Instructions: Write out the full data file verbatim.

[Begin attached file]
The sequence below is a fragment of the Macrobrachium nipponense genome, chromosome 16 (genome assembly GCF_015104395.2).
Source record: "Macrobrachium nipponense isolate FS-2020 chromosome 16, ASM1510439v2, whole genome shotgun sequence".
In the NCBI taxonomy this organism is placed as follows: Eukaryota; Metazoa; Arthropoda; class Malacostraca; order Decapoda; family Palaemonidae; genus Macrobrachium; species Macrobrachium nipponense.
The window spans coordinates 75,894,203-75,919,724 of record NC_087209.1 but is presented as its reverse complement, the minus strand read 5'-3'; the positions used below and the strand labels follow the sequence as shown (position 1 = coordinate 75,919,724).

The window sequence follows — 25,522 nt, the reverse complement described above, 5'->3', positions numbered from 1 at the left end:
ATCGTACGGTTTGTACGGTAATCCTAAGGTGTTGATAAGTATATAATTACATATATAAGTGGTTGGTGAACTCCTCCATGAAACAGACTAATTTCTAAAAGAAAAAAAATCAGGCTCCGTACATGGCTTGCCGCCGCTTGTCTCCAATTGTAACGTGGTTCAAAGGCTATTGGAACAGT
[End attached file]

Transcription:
The sequence below is a fragment of the Macrobrachium nipponense genome, chromosome 16 (genome assembly GCF_015104395.2).
Source record: "Macrobrachium nipponense isolate FS-2020 chromosome 16, ASM1510439v2, whole genome shotgun sequence".
In the NCBI taxonomy this organism is placed as follows: Eukaryota; Metazoa; Arthropoda; class Malacostraca; order Decapoda; family Palaemonidae; genus Macrobrachium; species Macrobrachium nipponense.
The window spans coordinates 75,894,203-75,919,724 of record NC_087209.1 but is presented as its reverse complement, the minus strand read 5'-3'; the positions used below and the strand labels follow the sequence as shown (position 1 = coordinate 75,919,724).

The window sequence follows — 25,522 nt, the reverse complement described above, 5'->3', positions numbered from 1 at the left end:
ATCGTACGGTTTGTACGGTAATCCTAAGGTGTTGATAAGTATATAATTACATATATAAGTGGTTGGTGAACTCCTCCATGAAACAGACTAATTTCTAAAAGAAAAAAAATCAGGCTCCGTACATGGCTTGCCGCCGCTTGTCTCCAATTGTAACGTGGTTCAAAGGCTATTGGAACAGT